Democratic presidential front-runner Hillary Clinton claimed a narrow victory in Tuesday's Kentucky primary even as rival Bernie Sanders won in Oregon. Tensions between the two campaigns are rising, prompting fears that the party will have a difficult time unifying to face the presumptive Republican nominee, Donald Trump. VOA national correspondent Jim Malone has more from Washington.
    Video

    Video Portrait of a Transgender Marriage: Husband and Wife Navigate New Roles

    As controversy continues in North Carolina over the use of public bathrooms by transgender individuals, personal struggles with gender identity that were once secret are now coming to light. VOA’s Tina Trinh explored the ramifications for one couple as part of trans.formation, a series of stories on transgender issues.
    Video

    Video Amerikan Hero Flips Stereotype of Middle Eastern Character

    An Iranian American comedian is hoping to connect with American audiences through a film that inverts some of Hollywood's stereotypes about Middle Eastern characters. Sama Dizayee reports.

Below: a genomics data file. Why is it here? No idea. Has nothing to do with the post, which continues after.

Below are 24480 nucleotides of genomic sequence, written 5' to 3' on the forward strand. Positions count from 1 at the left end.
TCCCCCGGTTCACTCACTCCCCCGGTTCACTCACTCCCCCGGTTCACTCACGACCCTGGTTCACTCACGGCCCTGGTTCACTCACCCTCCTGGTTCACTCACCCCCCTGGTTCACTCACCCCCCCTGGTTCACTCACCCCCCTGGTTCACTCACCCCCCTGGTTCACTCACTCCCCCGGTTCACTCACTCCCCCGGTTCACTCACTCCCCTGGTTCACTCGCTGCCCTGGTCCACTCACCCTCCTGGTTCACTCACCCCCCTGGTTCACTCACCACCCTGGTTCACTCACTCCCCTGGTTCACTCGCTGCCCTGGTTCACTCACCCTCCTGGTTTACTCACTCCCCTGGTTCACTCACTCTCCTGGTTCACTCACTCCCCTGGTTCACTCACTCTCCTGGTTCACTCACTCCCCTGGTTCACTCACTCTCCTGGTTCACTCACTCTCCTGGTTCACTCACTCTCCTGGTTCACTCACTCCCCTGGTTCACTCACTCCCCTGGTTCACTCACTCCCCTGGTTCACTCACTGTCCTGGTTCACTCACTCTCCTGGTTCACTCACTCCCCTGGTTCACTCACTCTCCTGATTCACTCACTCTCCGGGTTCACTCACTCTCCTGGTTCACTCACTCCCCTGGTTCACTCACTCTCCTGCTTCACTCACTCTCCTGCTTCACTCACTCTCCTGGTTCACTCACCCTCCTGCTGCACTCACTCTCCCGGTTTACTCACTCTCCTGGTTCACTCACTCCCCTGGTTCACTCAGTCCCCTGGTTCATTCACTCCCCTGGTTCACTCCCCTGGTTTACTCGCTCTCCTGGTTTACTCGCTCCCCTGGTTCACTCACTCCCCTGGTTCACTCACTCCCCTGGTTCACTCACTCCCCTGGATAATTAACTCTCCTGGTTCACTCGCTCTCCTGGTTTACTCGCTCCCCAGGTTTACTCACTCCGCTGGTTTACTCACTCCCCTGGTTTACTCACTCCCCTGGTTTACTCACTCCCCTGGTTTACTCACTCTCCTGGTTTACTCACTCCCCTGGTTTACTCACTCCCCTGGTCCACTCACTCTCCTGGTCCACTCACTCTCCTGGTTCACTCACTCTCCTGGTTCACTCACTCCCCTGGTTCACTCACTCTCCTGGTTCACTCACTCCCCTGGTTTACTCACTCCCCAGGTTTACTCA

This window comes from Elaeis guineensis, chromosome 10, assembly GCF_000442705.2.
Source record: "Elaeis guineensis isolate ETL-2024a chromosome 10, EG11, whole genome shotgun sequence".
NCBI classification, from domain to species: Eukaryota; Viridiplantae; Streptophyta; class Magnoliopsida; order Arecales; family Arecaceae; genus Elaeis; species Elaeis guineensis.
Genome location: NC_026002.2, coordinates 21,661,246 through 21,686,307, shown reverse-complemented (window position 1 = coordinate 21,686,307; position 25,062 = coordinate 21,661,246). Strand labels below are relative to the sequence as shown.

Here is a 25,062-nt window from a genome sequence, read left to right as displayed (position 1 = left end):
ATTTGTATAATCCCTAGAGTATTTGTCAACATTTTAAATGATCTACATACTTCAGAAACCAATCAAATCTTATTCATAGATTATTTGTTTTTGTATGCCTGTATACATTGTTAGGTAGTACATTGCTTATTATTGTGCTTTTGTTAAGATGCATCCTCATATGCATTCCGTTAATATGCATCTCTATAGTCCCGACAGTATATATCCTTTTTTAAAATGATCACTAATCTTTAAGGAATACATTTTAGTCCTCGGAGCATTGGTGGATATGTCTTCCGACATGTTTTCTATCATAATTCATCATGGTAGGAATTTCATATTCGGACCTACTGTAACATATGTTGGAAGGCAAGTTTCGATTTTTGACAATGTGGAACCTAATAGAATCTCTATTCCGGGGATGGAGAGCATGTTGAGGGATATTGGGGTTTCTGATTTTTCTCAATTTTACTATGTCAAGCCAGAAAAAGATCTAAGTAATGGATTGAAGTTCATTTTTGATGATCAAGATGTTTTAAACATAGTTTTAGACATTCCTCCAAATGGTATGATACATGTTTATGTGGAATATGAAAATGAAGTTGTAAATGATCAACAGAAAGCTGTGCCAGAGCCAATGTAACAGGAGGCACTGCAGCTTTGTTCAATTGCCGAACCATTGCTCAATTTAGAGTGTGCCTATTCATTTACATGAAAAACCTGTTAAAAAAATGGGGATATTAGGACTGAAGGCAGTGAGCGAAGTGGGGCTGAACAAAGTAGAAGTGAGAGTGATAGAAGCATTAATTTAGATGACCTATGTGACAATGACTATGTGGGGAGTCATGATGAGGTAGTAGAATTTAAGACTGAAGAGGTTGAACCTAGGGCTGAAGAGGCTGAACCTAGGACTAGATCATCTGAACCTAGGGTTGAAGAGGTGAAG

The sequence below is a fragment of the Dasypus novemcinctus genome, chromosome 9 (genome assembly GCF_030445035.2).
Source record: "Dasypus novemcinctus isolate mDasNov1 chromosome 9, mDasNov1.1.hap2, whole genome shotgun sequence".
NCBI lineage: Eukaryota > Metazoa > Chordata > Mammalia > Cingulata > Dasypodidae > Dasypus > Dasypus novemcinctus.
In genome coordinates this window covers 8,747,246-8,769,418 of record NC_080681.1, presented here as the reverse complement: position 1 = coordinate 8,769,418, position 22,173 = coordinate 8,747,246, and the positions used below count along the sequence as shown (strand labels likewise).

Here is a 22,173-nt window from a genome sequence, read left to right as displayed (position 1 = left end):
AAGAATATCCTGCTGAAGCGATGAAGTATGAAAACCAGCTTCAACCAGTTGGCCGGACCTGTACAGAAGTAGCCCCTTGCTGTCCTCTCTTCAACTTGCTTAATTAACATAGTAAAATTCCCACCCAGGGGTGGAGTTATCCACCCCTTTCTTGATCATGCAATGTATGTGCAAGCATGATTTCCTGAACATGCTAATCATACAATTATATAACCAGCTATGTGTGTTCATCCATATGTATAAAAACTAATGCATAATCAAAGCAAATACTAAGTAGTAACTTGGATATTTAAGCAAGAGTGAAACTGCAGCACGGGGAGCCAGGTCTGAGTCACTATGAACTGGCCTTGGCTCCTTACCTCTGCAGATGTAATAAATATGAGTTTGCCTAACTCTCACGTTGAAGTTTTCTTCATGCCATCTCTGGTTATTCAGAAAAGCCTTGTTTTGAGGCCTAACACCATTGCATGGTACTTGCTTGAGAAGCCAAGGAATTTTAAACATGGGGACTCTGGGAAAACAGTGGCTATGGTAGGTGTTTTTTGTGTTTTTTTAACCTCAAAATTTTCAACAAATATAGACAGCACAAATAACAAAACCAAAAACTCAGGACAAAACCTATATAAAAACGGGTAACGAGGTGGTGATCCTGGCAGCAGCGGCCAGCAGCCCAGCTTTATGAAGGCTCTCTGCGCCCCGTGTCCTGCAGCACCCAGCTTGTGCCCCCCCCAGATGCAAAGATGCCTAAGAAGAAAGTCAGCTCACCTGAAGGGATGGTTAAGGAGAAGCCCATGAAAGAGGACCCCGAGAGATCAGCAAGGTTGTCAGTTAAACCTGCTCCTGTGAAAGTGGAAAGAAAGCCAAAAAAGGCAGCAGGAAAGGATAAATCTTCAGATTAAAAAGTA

Video

    Video Budding Young Inventors Tackle City's Problems with 3-D Printing

    Every city has problems, and local officials and politicians are often frustrated by their inability to solve them. But surprising solutions can come from unexpected places. Students in Baltimore. Maryland, took up the challenge to solve problems they identified in their city, and came up with projects and products to make a difference. VOA's June Soh has more on a digital fabrication competition primarily focused on 3-D design and printing. Carol Pearson narrates.

    Special Report

    Adrift The Invisible African Diaspora